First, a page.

Disregarding the company's opposition, Exxon Mobil shareholders asked the oil giant to provide more information about the impact that climate-change policies could have on its business.
The measure was approved Wednesday by investors holding 62 percent of Exxon shares. A similar proposal earned 38 percent approval a year ago.
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The vote was a defeat for Exxon and a victory for environmentalists and large shareholders, who worry that measures to limit climate change could reduce demand for fuels that produce heat-trapping emissions when burned.
The vote at the largest U.S. oil company was nonbinding. Darren Woods, presiding over his first annual meeting since becoming CEO in January, could not say what the company's board will do next.
"We take the vote seriously," Woods said. "We are going to respond to that feedback."
Woods seemed to believe that Exxon had done enough to fend off Wednesday's defeat. The company and Woods personally have endorsed the Paris agreement on climate change. Exxon gave a board seat to a climate scientist. The company is working with dozens of universities on research into biofuels and other subjects.
"We felt we were addressing the needs and the requests and concerns of shareholders and the broader public," Woods said.
But backers of Wednesday's resolution, including the Church of England's endowment, said the company had resisted meaningful disclosure about the risks to its business. They hailed the vote as a breakthrough.
New York state comptroller Thomas DiNapoli called it "an unprecedented victory" and a step toward a low-carbon economy. He said climate change was a risk for Exxon's core business, "and the burden is now on the company to show that it is responsive to shareholder concerns."
The resolution submitted by the New York state retirement fund asked the company to analyze the impacts on Exxon's oil and gas reserves and resources if fuel demand drops because of policies aimed at limiting the increase in global temperatures to 2 degrees centigrade above preindustrial levels. That is the target envisioned by the Paris agreement, which Woods again endorsed on Wednesday just as reports said President Donald Trump has decided to withdraw the U.S. from the accord.
Woods said Exxon believes that the risks related to climate change "are serious and warrant action, thoughtful action." But he suggested that the company is already doing enough to protect shareholders by, among other things, assuming a "proxy cost of carbon" when predicting energy demand and planning new projects.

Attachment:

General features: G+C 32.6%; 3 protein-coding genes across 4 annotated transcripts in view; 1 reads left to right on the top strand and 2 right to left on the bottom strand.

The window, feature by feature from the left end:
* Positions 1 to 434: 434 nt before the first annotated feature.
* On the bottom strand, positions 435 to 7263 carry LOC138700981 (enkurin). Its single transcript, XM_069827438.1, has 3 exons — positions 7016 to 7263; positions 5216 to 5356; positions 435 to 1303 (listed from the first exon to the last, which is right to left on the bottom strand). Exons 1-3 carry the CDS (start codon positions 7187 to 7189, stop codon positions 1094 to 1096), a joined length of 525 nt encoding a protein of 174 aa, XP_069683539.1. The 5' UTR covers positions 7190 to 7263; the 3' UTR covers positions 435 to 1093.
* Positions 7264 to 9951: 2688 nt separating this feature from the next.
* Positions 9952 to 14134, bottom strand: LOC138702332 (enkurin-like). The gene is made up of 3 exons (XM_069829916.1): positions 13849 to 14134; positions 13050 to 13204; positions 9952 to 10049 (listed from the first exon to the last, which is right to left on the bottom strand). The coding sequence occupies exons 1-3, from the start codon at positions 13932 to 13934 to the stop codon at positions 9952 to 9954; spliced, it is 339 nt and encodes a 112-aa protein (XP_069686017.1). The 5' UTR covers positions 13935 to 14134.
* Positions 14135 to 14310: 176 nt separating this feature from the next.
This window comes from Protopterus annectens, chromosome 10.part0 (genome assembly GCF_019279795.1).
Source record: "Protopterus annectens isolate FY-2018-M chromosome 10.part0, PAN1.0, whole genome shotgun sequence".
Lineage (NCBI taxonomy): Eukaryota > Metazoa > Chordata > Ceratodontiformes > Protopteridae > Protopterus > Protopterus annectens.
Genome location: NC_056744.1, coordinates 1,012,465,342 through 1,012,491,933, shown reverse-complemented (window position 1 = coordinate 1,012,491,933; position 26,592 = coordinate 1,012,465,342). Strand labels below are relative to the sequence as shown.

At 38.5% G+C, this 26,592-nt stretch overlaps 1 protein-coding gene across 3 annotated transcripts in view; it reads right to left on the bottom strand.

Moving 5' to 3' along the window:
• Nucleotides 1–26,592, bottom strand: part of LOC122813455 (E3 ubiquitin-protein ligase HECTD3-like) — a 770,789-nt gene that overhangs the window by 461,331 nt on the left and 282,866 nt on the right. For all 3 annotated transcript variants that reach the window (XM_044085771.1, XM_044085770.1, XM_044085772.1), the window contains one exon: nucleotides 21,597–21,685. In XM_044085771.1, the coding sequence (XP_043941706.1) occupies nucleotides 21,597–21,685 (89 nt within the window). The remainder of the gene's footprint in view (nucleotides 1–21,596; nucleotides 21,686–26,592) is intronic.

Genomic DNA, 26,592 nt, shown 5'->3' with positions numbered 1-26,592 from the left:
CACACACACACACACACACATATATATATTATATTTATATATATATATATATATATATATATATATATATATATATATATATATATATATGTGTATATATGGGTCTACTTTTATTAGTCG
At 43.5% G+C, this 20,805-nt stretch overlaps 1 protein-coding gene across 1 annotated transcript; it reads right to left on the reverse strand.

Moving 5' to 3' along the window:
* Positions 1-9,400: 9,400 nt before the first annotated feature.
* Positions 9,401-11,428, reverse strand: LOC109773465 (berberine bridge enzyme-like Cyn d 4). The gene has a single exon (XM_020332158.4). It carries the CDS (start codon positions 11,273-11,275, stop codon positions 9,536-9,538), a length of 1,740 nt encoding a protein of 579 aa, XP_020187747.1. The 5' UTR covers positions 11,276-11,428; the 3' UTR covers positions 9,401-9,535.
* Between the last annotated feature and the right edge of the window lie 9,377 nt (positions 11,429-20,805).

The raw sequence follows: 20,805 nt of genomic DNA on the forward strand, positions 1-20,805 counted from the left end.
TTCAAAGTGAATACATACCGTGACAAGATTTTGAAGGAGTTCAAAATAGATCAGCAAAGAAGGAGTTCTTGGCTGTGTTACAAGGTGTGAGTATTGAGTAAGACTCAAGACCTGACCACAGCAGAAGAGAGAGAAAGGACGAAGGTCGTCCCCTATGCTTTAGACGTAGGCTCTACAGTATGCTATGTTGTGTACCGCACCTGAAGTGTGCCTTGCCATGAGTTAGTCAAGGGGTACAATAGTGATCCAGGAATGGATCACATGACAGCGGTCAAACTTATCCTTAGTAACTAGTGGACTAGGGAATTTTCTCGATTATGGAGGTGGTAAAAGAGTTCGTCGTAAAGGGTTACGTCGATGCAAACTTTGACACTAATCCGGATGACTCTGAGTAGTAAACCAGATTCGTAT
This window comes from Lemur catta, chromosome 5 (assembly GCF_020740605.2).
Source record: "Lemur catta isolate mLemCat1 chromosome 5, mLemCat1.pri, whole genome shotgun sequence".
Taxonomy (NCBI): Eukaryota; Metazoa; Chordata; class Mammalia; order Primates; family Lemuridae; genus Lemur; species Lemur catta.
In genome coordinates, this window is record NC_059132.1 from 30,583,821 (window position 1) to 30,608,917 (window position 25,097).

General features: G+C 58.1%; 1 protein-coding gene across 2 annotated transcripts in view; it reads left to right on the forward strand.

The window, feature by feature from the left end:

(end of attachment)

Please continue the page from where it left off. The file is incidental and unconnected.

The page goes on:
"Our outlook assumes increasingly stringent climate policy," Woods said. "At the same time, it assumes growing energy demand through 2040 including substantial demand for oil and gas ... We are confident in the commercial viability of our portfolio."
Exxon did not disclose the votes of individual shareholders, but both sides had targeted major institutional investors including BlackRock, Vanguard and Fidelity.
Eight other board-opposed resolutions were defeated, although four of them got at least 38 percent support, including one that asked Exxon to describe what it does to prevent methane emissions from hydraulic fracturing, or fracking, during well drilling.
Wednesday's meeting was the first since Woods became CEO, replacing Rex Tillerson, who moved up his retirement date after being picked to become Trump's secretary of state.
Tillerson set a different tone at Exxon by endorsing a carbon tax, supporting the Paris climate agreement, and calling climate change a serious risk. But environmentalists have attacked Exxon for funding groups that try to discredit and dismiss climate science. New York and Massachusetts officials are investigating whether Exxon misled investors about the risks the company faces from tougher regulation of carbon emissions.
Low crude prices have taken a toll on Exxon profit, which fell from $32.5 billion in 2014 to $16.2 billion in 2015 to $7.8 billion in 2016. With cash declining and debt rising, Exxon lost its sterling AAA credit rating last year.
Shares of Irving, Texas-based Exxon Mobil Corp. rose 16 percent in 2016 but have dropped 10 percent since the start of this year. They fell 60 cents to $80.50 Wednesday.